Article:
Past the door we were taken to a series of rooms. I won’t list them all. There was a whole wall of weapons. Actually, I think there were two walls of weapons. One for technological weapons, one for swords and bows and things like that. There were monsters and non-human creatures. (Our guide passed around a hand.) We talked about latex, and how they don’t use it any more, because eventually everyone becomes allergic to it. John Rhys-Davies became particularly allergic, as he was in latex every day. Plus other good stories about the various items—not all of which were Lord of the Rings related.
The two things I loved most. One was the gun was one from District 9, which they passed around for us to hold. It was heavy, deliberately designed with added weight, so the actors didn’t look as if they were carrying around fake weapons. The other was Aragorn’s ranger costume. Sitting in the corner, discreet and quiet and just perfect for a ranger. We weren’t allowed to touch that.
After Weta, we toured some of the locations around Wellington where Lord of the Rings was filmed. Including the site of the very first take. Can you recognise it? I didn’t, but most of the tour did. It’s where the hobbits tumble down the hill. We also saw where they hide from the Nazgul. I’m not sure if that was in the same location, just further down the hill, or another.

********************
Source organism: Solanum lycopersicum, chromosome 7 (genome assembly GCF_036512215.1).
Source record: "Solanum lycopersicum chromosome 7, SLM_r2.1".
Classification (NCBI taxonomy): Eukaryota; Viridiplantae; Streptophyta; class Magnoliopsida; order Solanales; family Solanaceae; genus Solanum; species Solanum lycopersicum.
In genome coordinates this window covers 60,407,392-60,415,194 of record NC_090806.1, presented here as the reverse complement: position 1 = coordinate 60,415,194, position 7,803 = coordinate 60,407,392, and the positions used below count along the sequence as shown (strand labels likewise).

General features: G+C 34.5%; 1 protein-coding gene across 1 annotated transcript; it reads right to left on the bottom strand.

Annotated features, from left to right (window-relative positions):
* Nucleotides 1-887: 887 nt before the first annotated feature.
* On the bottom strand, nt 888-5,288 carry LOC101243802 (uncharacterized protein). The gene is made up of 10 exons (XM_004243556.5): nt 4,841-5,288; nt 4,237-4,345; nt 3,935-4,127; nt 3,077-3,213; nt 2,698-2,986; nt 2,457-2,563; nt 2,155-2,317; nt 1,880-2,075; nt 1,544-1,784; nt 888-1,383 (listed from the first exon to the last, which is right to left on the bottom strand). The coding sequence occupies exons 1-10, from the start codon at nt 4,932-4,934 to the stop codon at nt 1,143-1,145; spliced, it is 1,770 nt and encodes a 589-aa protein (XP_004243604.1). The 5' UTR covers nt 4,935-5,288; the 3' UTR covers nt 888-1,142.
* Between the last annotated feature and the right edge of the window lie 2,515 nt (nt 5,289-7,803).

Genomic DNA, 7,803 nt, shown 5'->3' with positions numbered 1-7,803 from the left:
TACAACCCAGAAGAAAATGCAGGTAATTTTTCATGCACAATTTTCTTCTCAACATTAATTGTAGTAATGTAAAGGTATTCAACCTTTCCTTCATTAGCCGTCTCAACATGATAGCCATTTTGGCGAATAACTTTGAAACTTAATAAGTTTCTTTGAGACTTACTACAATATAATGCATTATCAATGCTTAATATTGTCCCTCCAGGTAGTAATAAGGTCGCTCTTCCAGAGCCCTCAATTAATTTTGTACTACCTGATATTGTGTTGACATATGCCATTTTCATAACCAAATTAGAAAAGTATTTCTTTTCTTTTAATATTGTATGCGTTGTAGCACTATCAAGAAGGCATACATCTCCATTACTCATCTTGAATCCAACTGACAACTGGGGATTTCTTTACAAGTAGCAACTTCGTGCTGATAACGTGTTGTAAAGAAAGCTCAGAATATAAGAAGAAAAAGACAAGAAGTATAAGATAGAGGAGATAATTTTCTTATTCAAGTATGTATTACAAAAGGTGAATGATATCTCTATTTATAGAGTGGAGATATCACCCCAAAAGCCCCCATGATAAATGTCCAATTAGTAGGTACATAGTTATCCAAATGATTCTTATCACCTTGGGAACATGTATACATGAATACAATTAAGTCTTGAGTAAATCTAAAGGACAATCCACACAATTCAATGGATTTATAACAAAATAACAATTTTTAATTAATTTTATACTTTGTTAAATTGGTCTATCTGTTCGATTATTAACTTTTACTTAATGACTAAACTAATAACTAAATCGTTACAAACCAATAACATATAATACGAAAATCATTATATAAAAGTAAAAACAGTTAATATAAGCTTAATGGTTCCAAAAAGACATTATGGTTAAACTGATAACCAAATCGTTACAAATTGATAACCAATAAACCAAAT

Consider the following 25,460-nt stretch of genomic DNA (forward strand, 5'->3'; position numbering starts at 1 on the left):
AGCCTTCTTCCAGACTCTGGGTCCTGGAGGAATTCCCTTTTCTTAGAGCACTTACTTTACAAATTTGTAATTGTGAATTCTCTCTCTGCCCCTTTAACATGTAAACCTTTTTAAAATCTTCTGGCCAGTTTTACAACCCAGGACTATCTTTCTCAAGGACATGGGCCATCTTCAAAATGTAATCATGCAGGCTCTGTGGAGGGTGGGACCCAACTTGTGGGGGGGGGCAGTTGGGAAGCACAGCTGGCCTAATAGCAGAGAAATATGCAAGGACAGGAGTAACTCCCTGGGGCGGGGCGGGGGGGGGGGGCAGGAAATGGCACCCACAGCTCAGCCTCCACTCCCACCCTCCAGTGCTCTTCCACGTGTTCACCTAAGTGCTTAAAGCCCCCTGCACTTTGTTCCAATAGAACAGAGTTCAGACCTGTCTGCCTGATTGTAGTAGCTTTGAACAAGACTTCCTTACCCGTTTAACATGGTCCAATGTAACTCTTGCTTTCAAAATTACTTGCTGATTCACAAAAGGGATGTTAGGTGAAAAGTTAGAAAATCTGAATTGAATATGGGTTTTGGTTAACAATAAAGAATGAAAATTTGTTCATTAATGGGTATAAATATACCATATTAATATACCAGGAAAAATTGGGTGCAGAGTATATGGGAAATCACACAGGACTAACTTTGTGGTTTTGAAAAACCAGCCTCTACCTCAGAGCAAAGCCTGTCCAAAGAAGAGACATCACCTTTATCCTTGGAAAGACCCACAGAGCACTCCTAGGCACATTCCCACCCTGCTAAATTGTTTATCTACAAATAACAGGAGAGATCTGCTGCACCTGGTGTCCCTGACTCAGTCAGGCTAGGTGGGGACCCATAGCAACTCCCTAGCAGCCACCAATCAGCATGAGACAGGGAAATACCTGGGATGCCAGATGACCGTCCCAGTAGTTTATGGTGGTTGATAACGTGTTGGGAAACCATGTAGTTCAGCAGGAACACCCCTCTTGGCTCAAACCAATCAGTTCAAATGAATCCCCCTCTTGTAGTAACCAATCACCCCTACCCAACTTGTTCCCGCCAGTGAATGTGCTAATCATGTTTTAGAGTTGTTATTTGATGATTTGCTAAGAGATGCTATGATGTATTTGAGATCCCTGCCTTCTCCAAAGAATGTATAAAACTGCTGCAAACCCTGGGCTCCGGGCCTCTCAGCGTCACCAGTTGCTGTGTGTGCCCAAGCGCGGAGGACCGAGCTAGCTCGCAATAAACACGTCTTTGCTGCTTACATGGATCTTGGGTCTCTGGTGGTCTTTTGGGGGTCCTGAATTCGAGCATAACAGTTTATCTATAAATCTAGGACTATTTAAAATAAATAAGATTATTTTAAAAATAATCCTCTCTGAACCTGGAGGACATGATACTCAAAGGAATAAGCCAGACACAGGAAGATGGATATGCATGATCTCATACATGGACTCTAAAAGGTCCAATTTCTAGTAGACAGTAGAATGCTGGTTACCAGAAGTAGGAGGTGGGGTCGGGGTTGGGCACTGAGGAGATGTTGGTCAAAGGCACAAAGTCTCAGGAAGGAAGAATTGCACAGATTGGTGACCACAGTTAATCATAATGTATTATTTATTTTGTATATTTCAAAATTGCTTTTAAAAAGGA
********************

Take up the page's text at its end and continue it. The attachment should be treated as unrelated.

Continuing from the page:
Our bus driver regaled us with stories about how, because they didn’t want people to know they were filming LOTR, the crew made the vans up to look like army vehicles and told everyone it was an army exercise. And how they made people up from local martial arts schools like the hobbits do the tumbling. How one of them tumbled the wrong way and missed the mattress below and dislocated his shoulder–and that was the take they used in the film.
On the way we got to see spectacular views of Wellington (including some amazing luxury homes along the beach), and got lots of entertaining gossip. Like how Viggo Mortensen, who is a method actor and used to stay in costume, got arrested at least twice for wearing a sword around the city.
Very entertaining, very interesting, very enjoyable.
Next week—Hobbiton. Come back if you want to hear about it.